Many cytokines and chemokines have been confirmed to regulate cell metabolism by upregulating the expression levels of integrins [13, 35-36]. Jovanovi et al. found that interleukin-8 stimulated trophoblast cell migration and invasion by increasing levels of MMP2, MMP9, ITG α5, and ITG β1 [32]. Li et al. confirmed that CCL17 induced trophoblast migration and invasion by regulating matrix metalloproteinase and integrin expression in the human first-trimester placenta [33]. However, no studies reported that the change of the oxygen gradient could serve as a stimulator to regulate integrin expression and is involved in cell metabolism and growth. In the present study, we demonstrated for the first time that HOT increased the expression of ITG α6 in NP cells of IVDD. We further found that HOT upregulated ITG α6 expression by activating the PI3K/AKT signaling pathway, which played a key role in IVDD. In addition, we found that the level of ITG α6 was increased in the early stage of IVDD, whereas it was reduced in the middle and late stages of disc degeneration in vivo. It is likely that the upregulation of ITG α6 is a stress response of NP cells exposed to HOT in the early stage of degeneration. With the progress of IVDD, NP cells are subject to more severe microenvironmental stresses including starvation and oxygen stress due to the endplate calcification and metabolic waste accumulation [34], resulting in severe destruction of NP tissue, which may be one of the reasons for the low ITG α6 expression in the middle and late stages of disc degeneration.

NP cells express HIF-1α, a key transcription factor that regulates anaerobic metabolism [35]. Unlike other skeletal cells, NP cells stably express HIF-1α in normoxia while slightly increase induction in HIF-1α protein levels in hypoxia [36]. Brooks et al. reported that the expression of integrin α6 was positively regulated by HIF-1α in breast stem cells [37]. However, inconsistent with Brooks et al.’s report from breast stem cells, ITG α6 was found to have an interaction and feedback regulation effect on HIF-1α in NP cells exposed to HOT. Silencing ITG α6 resulted in a decrease in the expression of HIF-1α. In reverse, silencing the expression of HIF-1α led to elevated expression of ITG α6. Therefore, this might explain why HIF-1α was expressed constantly in normoxia in NP cells. Previous studies demonstrated that HIF-1α played an important role in NP cell metabolic regulation [36]. It promoted the glycolytic pathway by increasing the expression of numerous glycolytic enzymes, which is important for NP cell survival [38, 39]. It is possible that increased expression of ITG α6 in NP cells in response to HOT contributes to maintaining NP tissue homeostasis and NP cell survival through the interaction with HIF-1α.

The PI3K/AKT signaling pathway, which regulates a wide range of cellular functions, is involved in the resistance response to hypoxia [40]. In this study, integrin α6 was also proved to be a downstream protein of the PI3K/AKT signaling pathway, and it is in the opposite way as HIF-1α, influenced by the oxygen gradient. HOT activated the PI3K/AKT pathway, and silencing the PI3K/AKT signaling pathway would reduce the level of ITG α6. This indicated that the PI3K/AKT pathway was involved in the regulation of the expression of ITG α6. HIF-1α is also regulated by the PI3K/AKT pathway; however, expression of HIF-1α is elevated constantly in hypoxia, and ITG α6 is elevated at the early phase of HOT. The knockout of HIF-1α resulted in increased integrin α6, and this indicates both integrin α6 and HIF-1α regulated by the PI3K/AKT pathway have a mutual effect on adjustment of NP cell metabolism, which protects the cell from apoptosis when the hypoxia environment is lost.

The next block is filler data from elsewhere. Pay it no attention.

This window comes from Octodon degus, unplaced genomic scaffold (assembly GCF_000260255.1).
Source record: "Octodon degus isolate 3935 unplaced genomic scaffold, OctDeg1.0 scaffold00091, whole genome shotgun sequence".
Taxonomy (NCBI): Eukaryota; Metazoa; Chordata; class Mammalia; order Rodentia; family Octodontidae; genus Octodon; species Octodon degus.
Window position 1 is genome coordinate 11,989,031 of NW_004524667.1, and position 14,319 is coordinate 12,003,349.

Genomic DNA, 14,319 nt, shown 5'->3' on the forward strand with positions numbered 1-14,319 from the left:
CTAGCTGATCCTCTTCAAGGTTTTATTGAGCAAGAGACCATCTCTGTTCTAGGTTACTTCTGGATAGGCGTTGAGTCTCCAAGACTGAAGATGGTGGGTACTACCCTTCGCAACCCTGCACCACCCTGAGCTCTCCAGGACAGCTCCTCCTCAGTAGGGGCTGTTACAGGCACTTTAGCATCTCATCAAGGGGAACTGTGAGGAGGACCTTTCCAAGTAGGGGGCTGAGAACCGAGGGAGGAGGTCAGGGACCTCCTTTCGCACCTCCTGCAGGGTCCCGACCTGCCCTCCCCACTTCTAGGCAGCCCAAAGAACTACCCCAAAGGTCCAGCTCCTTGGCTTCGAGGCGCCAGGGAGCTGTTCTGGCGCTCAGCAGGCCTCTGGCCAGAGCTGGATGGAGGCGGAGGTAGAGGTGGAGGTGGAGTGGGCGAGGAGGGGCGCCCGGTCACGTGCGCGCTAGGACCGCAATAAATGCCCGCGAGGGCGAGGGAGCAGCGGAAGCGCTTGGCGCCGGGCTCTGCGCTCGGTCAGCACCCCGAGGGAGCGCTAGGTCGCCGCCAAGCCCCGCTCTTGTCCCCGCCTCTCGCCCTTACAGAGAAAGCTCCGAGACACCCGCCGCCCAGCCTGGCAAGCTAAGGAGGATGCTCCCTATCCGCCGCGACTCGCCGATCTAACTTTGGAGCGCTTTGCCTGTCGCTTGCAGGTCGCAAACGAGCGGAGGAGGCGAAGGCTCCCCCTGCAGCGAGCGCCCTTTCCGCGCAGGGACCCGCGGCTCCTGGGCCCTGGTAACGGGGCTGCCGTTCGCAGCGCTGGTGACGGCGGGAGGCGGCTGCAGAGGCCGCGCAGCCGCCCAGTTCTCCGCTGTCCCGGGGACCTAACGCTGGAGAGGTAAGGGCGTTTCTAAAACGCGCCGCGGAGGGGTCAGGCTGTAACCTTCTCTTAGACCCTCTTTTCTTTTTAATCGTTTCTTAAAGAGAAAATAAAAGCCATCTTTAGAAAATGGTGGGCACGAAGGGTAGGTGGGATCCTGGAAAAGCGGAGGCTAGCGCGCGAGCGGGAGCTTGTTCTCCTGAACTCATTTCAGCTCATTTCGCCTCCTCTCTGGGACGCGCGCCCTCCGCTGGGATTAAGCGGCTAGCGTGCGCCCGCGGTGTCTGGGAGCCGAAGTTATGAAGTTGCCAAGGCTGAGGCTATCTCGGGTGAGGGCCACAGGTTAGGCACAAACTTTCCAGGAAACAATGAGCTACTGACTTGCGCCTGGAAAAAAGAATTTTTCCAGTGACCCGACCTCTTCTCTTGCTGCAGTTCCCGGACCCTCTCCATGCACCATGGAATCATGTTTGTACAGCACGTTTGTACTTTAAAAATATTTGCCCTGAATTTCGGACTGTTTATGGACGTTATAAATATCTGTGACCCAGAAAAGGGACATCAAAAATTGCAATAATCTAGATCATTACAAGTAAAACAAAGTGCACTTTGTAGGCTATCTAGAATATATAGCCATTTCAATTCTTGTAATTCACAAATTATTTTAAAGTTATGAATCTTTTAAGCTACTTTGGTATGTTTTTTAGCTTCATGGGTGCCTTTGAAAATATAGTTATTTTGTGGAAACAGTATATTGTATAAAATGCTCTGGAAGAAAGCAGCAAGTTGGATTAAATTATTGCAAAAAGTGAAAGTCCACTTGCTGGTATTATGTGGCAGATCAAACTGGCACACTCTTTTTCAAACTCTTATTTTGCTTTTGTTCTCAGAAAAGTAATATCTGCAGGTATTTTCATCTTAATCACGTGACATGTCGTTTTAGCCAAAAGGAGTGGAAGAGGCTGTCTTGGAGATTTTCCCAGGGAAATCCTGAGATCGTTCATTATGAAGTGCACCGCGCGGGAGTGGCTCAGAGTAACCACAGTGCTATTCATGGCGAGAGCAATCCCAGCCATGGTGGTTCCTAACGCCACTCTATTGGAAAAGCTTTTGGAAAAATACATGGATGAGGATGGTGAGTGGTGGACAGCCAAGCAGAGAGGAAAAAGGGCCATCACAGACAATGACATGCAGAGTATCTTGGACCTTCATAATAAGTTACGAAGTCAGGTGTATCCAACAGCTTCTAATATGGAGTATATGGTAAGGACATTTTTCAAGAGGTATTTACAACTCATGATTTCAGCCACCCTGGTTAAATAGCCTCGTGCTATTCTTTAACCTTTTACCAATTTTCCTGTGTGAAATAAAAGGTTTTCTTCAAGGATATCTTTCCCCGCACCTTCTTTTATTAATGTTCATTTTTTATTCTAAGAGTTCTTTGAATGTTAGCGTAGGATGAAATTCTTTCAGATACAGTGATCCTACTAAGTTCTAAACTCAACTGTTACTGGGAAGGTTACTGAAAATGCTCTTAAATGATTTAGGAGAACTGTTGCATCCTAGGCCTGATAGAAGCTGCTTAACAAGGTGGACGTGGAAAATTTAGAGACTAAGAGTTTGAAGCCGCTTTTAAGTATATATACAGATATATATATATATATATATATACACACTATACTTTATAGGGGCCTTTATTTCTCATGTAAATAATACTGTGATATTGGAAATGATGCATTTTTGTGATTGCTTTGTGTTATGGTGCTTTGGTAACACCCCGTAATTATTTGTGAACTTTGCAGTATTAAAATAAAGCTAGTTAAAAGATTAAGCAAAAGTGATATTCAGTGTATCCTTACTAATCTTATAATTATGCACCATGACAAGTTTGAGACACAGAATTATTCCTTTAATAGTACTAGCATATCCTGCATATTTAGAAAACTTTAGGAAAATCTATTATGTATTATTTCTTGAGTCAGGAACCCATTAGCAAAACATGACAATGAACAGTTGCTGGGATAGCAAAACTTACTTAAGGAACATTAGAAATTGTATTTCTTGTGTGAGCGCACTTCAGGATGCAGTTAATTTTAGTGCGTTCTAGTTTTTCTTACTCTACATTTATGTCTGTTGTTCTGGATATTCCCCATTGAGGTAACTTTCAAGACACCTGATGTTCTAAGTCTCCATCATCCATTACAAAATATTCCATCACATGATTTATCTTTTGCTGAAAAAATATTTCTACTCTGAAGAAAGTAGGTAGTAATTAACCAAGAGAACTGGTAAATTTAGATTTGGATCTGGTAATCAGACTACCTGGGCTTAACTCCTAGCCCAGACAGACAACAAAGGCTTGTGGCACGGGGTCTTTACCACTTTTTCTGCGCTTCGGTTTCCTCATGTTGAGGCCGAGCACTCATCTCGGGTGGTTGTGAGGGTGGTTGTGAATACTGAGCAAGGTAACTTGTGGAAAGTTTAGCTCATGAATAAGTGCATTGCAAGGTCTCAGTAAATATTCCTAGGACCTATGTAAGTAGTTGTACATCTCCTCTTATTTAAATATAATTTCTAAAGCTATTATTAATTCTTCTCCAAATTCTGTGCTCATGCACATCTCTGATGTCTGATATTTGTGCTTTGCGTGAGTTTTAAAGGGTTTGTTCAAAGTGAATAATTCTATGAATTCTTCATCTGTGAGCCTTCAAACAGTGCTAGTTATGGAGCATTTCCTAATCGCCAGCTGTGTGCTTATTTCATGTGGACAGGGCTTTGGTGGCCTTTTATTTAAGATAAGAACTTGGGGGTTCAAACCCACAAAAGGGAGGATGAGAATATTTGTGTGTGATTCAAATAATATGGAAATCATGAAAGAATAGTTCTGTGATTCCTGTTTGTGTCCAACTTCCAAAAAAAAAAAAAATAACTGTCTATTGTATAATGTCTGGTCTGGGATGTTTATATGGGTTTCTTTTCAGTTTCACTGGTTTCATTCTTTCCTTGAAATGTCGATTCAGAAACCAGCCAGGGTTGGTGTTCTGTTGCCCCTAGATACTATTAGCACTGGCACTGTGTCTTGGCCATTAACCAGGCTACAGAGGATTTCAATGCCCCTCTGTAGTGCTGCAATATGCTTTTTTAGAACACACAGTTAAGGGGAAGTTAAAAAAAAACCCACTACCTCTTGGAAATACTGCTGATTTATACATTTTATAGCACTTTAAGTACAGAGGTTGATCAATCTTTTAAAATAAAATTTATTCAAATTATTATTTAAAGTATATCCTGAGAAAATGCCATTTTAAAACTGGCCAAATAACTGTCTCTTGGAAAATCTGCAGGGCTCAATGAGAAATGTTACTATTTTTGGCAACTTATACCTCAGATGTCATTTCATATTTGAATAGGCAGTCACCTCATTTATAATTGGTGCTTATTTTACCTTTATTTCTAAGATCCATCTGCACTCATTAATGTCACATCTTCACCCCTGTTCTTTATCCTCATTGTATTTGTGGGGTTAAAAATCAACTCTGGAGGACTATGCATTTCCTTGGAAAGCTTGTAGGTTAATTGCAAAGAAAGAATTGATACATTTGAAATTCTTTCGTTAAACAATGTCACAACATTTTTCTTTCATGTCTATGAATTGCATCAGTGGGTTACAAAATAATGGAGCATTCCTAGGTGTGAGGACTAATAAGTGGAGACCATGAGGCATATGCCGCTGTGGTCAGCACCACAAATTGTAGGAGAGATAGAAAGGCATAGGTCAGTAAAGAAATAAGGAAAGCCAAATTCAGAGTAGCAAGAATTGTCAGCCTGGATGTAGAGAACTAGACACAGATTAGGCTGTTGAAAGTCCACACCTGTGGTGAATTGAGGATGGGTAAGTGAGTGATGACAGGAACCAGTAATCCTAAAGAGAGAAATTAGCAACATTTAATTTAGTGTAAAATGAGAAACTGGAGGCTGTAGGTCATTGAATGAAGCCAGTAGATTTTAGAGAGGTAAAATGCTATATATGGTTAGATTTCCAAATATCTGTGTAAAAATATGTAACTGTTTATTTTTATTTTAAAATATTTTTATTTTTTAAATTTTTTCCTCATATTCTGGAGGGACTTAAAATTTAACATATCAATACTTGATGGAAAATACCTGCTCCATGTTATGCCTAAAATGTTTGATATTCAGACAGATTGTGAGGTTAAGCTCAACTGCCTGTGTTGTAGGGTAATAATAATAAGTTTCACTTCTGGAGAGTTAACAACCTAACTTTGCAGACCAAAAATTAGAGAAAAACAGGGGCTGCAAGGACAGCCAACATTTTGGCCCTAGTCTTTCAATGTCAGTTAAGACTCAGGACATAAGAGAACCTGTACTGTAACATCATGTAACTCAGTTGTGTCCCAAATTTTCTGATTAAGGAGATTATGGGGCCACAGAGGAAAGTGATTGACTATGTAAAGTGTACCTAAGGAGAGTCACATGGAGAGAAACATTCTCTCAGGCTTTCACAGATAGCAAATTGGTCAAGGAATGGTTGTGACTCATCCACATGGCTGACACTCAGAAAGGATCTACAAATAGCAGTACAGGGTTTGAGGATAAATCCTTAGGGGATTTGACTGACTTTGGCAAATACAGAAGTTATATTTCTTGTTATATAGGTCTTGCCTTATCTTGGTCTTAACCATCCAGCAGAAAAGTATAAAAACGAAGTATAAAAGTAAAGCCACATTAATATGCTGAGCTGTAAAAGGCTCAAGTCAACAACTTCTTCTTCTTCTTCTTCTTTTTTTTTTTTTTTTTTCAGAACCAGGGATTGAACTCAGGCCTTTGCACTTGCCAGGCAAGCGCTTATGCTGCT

There are several limitations of the present study. Firstly, although our results support that ITG α6 could ameliorate IVDD by regulating ROS production and apoptosis, however, the particular downstream regulation mechanism remains unclear. Secondly, the underlying interaction between HIF-1α and ITG α6 needs further elucidation. Lastly, the role of ITG α6 in IVDD requires a more detailed in vivo study.

In conclusion, the mechanisms of IVDD remain unknown and require further illumination. In the present study, we confirmed that the expression of ITG α6 was increased in the early stage of disc degeneration. The destruction of the hypoxia environment in NP tissue is a leading cause of increased expression of ITG α6. Furthermore, we demonstrated that ITG α6 could protect NP cells against HOT-induced apoptosis and oxidative stress and protect NP cells from HOT-inhibited ECM protein synthesis. Silencing of ITG α6 in vivo obviously accelerates puncture-induced IVDD. Taken together, our study demonstrates for the first time that the ITG α6 is a crucial protective factor for IVDD. These findings may provide new insights into the development of pharmacologic and physical therapies that can modify the course of IVDD.

Data Availability

The authors provide a detailed description of methods and original data upon request.

Ethical Approval

The experimental methods were carried out in accordance with approved guidelines, and the study was authorized by the ethics committee of Changzheng Hospital, Naval Medical University.

Informed consent was given by the patients or relatives to obtain human intervertebral tissue at surgery.

Disclosure

A preprint has previously been published in bioRxiv (Xu et al. [41]).

Conflicts of Interest

The authors declare no conflict of interest.

Authors’ Contributions

Zeng Xu and Jiancheng Zheng contributed equally to this work.

Acknowledgments

This work was supported by the National Natural Science Foundation of China (82072485) and the Shanghai Municipal Natural Science Foundation (19ZR1456700).

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Copyright © 2021 Zeng Xu et al. This is an open access article distributed under the Creative Commons Attribution License, which permits unrestricted use, distribution, and reproduction in any medium, provided the original work is properly cited.